When performing the optional step 310 using an iPVD process, a process condition creating a high ratio of adatom ion population to total adatom population (i.e., approaching unity) with low ion energy (e.g., low substrate bias), such that etching of deposited adatom is decreased or substantially absent, may be utilized to produce a conformal thin film. For instance, in order to achieve a high ratio of adatom ion population to total adatom population, the (DC) target power can be reduced (e.g., less than or equal to approximately 10 kW to reduce the amount of adatom produced by sputtering and the plasma source RF power (e.g., RF ICP power) can be increased to increase ionization, while the substrate bias power is decreased (e.g., less than or equal to approximately 500 W to avoid operating in an etching regime, as illustrated by condition 310′ in FIG. 6. The higher adatom ion population (relative to non-ionized adatom population) is beneficial for conformal deposition over substrate topography.

When performing the overhang step 320 or bridge step 330 or both using an iPVD process, a process condition creating a relatively lower ratio of adatom ion population to total adatom population (e.g., increased total adatom population with substantially the same adatom ion population) with a relatively higher ion energy (e.g., high substrate bias), such that etching of deposited adatom is increased or substantially near a no net deposition condition in the flat-field, may be utilized to produce the overhang layer 130 or the membrane layer 140 or both. For instance, the (DC) target power can be increased (e.g., greater than or equal to approximately 10 kW) to increase the amount of adatom produced by sputtering, the plasma source power (e.g., RF ICP power) can be increased (e.g. greater than or equal to approximately 5000 W) to increase ionization, while the substrate bias power is increased (e.g., greater than approximately 500 W) to operate in an etching regime, as illustrated by condition 320′ and 330′ in FIG. 6. As illustrated in FIG. 6, process conditions 320′ and 330′ may be different, and may, for example, lie within the cross-hatched region. Process condition 330′ may be performed after process condition 320′ at a higher bias power, where the bias powers of both process conditions are greater than approximately 500 W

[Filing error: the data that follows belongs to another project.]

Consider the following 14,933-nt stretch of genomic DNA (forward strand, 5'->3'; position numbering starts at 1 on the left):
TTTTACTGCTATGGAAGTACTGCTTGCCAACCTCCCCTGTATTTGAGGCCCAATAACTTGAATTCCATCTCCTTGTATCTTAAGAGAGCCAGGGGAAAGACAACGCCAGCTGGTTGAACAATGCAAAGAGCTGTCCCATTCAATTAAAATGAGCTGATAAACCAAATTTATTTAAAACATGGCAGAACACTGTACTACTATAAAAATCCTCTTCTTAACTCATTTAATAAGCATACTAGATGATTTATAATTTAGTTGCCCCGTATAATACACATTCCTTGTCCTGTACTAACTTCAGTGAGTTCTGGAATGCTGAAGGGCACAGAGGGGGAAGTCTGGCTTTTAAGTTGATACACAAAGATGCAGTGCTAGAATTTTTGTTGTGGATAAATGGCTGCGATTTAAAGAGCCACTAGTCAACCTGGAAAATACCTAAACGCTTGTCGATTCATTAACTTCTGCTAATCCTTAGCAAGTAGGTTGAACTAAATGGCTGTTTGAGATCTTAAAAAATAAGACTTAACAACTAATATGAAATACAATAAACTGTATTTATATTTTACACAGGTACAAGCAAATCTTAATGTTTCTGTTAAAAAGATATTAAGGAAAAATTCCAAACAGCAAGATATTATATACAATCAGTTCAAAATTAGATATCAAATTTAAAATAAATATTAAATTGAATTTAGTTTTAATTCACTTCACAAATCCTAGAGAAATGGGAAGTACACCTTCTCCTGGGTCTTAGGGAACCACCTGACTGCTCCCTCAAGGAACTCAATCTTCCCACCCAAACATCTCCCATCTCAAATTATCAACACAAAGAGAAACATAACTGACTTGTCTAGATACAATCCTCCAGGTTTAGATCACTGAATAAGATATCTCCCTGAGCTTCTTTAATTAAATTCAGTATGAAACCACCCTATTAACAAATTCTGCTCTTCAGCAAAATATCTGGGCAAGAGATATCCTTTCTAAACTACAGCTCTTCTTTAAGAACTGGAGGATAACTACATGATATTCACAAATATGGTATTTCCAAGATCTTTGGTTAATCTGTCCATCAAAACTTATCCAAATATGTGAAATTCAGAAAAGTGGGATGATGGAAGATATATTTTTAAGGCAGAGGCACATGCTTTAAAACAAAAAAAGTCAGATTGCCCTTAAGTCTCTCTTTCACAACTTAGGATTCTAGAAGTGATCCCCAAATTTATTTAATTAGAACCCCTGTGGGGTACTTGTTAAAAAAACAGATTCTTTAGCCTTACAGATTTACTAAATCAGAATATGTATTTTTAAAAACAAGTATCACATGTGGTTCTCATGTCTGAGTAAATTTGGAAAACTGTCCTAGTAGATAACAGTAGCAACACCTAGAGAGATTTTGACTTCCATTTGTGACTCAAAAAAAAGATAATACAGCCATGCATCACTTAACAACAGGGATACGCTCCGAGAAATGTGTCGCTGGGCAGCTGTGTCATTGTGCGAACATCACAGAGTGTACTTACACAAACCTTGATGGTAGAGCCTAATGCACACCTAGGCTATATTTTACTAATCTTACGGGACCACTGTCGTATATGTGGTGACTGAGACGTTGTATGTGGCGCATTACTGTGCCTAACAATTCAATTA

When performing the optional step 340 using an iPVD process, a process condition creating a high adatom ion population and high adatom population with low ion energy (e.g., low substrate bias), such that etching of deposited adatom is decreased or substantially absent, may be utilized to produce a thickening thin film. For instance, in order to achieve a high adatom ion population and a high total adatom population, the (DC) target power can be increased to increase the amount of adatom produced by sputtering and the plasma source RF power (e.g., RF ICP power) can be increased to increase ionization, while the substrate bias power is decreased (e.g., less than or equal to approximately 500 W) to avoid operating in an etching regime, as illustrated by condition 340′ in FIG. 6.

As an example, a method of closing an open feature to form a closed feature utilizing an iPVD system such as the one described in FIG. 8 and in U.S. Pat. Ser. No. 6,719,886 B2 is presented. However, the methods discussed are not to be limited in scope by this exemplary presentation. FIG. 7 presents a SEM (scanning electron microscope) photograph of a closed trench formed by a copper (Cu) iPVD system utilizing the following exemplary process condition to simultaneously perform only steps 330 and 340 in FIG. 4: Chamber pressure=65 mTorr; Argon flow rate ˜500 sccm; Target DC power ˜10-12 kW; ICP (inductively coupled plasma) coil RF power=5-6 kW; Substrate RF bias power ˜800-900 W; and Backside argon pressure=5 Torr; and a deposition time of approximately 120 seconds. As shown in FIG. 7, a homogeneous closed feature is produced having enclosure walls that are substantially uniform in thickness.

Although only certain exemplary embodiments of inventions have been described in detail above, those skilled in the art will readily appreciate that many modifications are possible in the exemplary embodiments without materially departing from the novel teachings and advantages of this invention.

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Classifications
U.S. Classification438/745, 216/99, 438/750, 438/752
International ClassificationH01L21/302
Cooperative ClassificationB81C1/00071, C23C14/046, C23C16/045
European ClassificationC23C16/04D, B81C1/00C2G4, C23C14/04D